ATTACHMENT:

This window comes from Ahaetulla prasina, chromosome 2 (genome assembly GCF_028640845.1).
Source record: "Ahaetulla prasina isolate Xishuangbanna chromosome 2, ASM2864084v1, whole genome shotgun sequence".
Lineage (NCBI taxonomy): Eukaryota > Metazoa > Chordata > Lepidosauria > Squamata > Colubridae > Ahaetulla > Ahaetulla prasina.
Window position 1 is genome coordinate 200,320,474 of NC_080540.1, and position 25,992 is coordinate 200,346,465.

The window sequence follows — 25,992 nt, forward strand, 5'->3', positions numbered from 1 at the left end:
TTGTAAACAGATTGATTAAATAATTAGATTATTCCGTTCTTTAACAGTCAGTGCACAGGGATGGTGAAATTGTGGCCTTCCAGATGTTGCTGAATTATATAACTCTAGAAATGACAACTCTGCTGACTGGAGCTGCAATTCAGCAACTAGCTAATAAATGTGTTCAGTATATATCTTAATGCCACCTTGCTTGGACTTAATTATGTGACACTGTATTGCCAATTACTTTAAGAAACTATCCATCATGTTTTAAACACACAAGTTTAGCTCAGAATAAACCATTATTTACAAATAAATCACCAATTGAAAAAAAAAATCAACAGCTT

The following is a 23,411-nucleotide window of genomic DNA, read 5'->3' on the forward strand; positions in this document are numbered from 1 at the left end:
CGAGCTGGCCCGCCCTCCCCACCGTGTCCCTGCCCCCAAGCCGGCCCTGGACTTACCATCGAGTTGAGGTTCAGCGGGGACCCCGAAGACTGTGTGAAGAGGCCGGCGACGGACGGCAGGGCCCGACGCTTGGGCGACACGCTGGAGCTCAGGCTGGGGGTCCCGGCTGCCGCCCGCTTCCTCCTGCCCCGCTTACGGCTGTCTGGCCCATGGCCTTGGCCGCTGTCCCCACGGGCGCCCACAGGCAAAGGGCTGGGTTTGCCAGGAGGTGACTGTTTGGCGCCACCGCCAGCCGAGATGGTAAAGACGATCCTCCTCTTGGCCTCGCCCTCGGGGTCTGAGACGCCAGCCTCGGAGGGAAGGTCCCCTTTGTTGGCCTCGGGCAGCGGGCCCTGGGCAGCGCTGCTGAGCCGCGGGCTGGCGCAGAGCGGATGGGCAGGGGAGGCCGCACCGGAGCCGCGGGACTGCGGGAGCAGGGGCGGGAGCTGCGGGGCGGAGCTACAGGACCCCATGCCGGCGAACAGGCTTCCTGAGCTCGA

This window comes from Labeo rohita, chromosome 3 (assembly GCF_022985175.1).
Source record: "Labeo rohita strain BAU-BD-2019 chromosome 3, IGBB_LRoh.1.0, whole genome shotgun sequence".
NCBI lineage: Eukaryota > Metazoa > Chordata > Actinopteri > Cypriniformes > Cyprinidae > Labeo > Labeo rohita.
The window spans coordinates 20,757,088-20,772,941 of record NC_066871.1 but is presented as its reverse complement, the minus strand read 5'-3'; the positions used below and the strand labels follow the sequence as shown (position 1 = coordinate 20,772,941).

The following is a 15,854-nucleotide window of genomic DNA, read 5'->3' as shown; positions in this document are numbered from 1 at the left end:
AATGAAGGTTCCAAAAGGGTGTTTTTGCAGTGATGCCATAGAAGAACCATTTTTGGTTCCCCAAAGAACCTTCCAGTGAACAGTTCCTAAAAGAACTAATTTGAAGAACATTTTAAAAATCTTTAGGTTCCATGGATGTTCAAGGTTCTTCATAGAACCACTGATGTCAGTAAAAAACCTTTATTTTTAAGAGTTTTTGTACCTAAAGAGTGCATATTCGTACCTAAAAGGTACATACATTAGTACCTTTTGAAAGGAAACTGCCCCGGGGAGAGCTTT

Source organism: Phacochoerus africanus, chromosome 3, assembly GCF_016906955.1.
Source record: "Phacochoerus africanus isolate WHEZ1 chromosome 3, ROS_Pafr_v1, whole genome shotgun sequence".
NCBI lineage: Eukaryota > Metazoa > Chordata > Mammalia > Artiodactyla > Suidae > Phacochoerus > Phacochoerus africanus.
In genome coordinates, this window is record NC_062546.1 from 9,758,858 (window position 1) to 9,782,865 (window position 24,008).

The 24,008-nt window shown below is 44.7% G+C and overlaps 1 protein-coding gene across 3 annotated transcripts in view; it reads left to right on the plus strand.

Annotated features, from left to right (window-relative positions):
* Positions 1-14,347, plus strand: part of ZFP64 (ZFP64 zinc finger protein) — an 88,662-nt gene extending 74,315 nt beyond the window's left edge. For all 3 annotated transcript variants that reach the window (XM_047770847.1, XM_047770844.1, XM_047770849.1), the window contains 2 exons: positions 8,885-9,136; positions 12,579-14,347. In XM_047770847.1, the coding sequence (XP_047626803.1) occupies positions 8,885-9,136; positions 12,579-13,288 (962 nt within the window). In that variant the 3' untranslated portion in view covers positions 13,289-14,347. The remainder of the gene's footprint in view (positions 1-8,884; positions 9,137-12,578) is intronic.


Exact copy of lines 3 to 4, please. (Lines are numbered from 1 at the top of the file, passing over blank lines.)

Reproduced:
Lineage (NCBI taxonomy): Eukaryota > Metazoa > Chordata > Lepidosauria > Squamata > Colubridae > Ahaetulla > Ahaetulla prasina.
Window position 1 is genome coordinate 200,320,474 of NC_080540.1, and position 25,992 is coordinate 200,346,465.